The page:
Fathom Mag
Article

Our Inherent Need for Christmas

Taking hold of the hope our front yards prove we long for

Published on:
December 21, 2017
Read time:
2 min.
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In a letter to European friends, my eleven year old was summing up what had happened in her world since our summer visit. Reading it was staggering to me. Between comments on volleyball and robotics, she tucked in Hurricane Harvey and Irma that directly affected our lives and communities, but then she went on to casually mention the Las Vegas massacre, the Texas church shootings, and terror attacks in New York City.

2017 seems to have created a communal desire for light, joy, and peace in all spaces of our lives.

Everything from Facebook’s Year in Review to TIME’s Person of the Year are reminding us just how painful 2017 has been for people in all walks of life globally and here at home. But alongside the institutional acknowledgement of the past year’s darkness, I noticed a different form of public statement appearing all over my neighborhood: lights.

There are always people a little more eager than most of us to cover everything in tensile, but this year Christmas decorations popped up in early November as if we all collectively embraced the fact that we’re desperately in need of hope. Undoubtedly, the past year is one I’m looking forward to shedding and I don’t think I’m alone. The year 2017 seems to have created a communal desire for light, joy, and peace in all spaces of our lives. Just look at our front yards.

Hope is nurtured when we can recall the peace of mind we once attained, and regard it as real, at least as real as our most troubled and anxious state.
—Kathleen Norris

I find myself turning off the news in the car and eagerly chatting to my four year old about the gift of Christmas, going out of our way to serve others and gathering around our Advent candles. The year 2017 is a reminder of the reality of our world, the ugly state of the human heart and our inability to redeem ourselves. Like a joyous shepherd I will be flocking to sacred spaces this year desperate for a divine touch of hope.

In our house, my husband has created a unique tradition, watching every version of A Christmas Carol we can get our hands on. I’ve been known to roll my eyes at the constant barrage of Bah Humbugs, but this year I see it with new eyes.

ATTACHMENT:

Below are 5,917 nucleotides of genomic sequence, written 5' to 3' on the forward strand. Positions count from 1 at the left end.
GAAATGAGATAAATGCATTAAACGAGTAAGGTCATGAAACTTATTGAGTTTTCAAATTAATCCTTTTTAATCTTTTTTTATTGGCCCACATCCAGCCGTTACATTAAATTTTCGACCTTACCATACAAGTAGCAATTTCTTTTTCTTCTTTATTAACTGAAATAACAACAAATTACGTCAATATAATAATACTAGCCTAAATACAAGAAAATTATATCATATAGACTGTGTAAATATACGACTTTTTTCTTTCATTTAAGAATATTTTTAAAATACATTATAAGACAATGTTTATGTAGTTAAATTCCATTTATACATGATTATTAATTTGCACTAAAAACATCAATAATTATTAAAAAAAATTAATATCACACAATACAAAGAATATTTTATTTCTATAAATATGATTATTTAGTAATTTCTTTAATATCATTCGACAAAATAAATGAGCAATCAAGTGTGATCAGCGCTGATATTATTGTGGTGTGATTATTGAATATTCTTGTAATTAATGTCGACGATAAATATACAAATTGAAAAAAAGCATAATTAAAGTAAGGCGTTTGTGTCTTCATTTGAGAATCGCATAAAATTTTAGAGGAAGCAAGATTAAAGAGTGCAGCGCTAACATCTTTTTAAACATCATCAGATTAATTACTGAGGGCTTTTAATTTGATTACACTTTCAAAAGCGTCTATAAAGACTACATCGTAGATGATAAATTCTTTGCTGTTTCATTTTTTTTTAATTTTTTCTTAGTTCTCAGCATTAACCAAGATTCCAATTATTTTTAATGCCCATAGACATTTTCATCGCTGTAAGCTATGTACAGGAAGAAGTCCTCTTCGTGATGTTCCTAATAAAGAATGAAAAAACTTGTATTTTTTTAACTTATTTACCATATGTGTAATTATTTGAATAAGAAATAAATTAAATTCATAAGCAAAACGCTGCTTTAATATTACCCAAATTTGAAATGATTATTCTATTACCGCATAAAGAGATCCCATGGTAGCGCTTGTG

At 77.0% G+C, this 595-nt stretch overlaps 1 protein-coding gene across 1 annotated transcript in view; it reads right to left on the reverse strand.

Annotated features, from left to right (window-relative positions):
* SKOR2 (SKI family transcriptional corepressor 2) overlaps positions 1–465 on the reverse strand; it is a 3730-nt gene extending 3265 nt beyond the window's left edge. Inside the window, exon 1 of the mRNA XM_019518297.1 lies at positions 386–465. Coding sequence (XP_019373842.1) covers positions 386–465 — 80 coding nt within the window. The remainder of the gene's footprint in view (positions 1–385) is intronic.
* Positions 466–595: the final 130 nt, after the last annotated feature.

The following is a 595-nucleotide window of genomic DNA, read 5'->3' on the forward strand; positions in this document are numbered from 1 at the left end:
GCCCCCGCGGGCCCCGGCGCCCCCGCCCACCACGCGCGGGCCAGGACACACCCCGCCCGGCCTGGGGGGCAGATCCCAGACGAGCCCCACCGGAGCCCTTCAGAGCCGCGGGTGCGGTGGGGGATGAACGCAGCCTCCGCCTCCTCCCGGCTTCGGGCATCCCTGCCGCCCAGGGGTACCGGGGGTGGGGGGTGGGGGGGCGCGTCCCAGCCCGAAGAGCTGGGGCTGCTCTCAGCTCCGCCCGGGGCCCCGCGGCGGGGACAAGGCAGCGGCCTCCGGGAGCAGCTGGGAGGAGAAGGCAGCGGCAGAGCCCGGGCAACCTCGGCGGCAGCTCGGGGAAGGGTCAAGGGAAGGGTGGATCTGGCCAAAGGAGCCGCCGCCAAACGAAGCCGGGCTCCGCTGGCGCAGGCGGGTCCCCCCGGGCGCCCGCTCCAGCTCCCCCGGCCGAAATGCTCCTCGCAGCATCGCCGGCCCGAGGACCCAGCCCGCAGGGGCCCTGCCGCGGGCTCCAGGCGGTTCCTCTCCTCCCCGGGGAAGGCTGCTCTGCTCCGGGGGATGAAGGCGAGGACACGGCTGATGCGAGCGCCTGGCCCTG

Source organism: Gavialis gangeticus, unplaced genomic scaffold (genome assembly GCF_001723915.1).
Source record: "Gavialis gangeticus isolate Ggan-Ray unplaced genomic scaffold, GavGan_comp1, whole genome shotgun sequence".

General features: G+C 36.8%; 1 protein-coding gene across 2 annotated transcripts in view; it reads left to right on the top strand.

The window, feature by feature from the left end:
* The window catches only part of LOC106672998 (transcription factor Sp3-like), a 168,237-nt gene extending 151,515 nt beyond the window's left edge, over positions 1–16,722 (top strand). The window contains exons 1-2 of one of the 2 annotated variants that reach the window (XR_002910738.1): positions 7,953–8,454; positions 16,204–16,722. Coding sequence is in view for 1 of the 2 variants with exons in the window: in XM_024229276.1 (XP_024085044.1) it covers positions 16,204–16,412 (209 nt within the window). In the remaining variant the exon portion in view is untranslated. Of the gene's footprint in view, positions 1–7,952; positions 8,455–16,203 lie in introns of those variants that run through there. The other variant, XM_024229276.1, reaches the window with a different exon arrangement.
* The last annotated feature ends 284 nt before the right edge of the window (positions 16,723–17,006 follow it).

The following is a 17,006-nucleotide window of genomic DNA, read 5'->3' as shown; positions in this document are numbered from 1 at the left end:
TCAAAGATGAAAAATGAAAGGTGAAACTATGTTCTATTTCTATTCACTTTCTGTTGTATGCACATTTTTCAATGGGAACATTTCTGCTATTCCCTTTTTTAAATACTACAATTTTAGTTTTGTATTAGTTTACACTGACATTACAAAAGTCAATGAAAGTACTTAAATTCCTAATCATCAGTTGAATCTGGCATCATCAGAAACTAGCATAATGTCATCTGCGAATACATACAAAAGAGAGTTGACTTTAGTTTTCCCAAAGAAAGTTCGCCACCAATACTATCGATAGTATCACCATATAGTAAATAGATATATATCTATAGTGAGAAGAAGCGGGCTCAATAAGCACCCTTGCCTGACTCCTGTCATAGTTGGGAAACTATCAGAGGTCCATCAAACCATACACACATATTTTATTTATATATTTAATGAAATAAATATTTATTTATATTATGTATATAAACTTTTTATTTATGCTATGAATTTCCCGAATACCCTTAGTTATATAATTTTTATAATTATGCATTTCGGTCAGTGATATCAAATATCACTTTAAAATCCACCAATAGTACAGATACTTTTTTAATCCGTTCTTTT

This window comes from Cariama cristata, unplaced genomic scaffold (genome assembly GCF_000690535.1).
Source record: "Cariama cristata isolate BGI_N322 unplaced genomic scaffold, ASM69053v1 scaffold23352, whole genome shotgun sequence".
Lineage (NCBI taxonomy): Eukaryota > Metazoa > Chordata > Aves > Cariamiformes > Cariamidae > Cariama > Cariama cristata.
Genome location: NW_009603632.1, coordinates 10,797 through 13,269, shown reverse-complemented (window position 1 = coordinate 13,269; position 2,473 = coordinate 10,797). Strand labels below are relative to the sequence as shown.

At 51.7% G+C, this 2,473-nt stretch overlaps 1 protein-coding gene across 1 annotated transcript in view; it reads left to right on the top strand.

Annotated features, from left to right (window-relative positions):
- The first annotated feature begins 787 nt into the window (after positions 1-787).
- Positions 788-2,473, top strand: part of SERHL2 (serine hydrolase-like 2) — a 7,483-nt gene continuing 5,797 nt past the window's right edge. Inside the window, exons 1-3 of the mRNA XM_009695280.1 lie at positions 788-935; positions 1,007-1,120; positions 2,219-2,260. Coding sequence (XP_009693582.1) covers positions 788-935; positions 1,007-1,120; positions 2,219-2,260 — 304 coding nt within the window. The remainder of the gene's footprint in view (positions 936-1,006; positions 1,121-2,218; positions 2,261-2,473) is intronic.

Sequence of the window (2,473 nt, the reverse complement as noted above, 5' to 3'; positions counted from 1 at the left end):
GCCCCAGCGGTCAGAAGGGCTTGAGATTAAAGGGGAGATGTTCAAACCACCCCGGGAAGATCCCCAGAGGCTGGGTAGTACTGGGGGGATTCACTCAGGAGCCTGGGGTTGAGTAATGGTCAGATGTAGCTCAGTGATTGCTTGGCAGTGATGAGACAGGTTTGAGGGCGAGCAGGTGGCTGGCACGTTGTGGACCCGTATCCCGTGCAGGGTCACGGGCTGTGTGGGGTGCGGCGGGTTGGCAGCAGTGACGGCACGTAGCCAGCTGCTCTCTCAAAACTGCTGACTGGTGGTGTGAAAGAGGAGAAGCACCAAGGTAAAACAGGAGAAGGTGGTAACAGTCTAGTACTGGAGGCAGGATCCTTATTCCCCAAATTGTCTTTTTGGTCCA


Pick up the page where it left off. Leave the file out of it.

Scrooge’s heart is reshaped when he sees the painful state of the world and the kindness that others have shown him. Christmas becomes a battle cry to care for humanity and accept the love and redemption we don’t deserve. This year more than ever I feel the need to “keep Christmas in my heart.”

Christmas becomes a battle cry to care for humanity and accept the love and redemption we don’t deserve.

Celebrating Christmas can be a controversial stance for corporations, and in years past I’ve been frustrated by its overt commercialism. Unlike other years, I will be looking at any form of holiday celebration as a communal cry for hope. Holiday cups of coffee, middle school concerts, letters to Santa, Christmas jammies, teachers’ gifts, bell ringers and red buckets, overpriced holiday experiences, ugly sweater parties, white elephant gifts, beautiful families smiling from stacks of perfect paper cards, all the things that can make a mother hyperventilate and bring out my inner Grinch. This year I’m cherishing every expression of Christmas. I’m embracing and proclaiming it back into the world.

Merry Christmas.

Sarah Kay Ndjerareou
Sarah Kay Ndjerareou is the author of Pieces of Glass. The child of missionary parents, writing became a natural way to process her adventures through Siberia, Ukraine, Kenya, Monaco, Swaziland, Thailand, and beyond. Ndjerareou means ‘he who builds the road’ in Ngambai, her husband Nate’s tribal language spoken in Chad, Africa. Their favorite travel companions are their daughter, Sophia, and son Isaac. Today their home is in Texas. You can find her writing on her website and Twitter.

Cover image by Bob Ricca.

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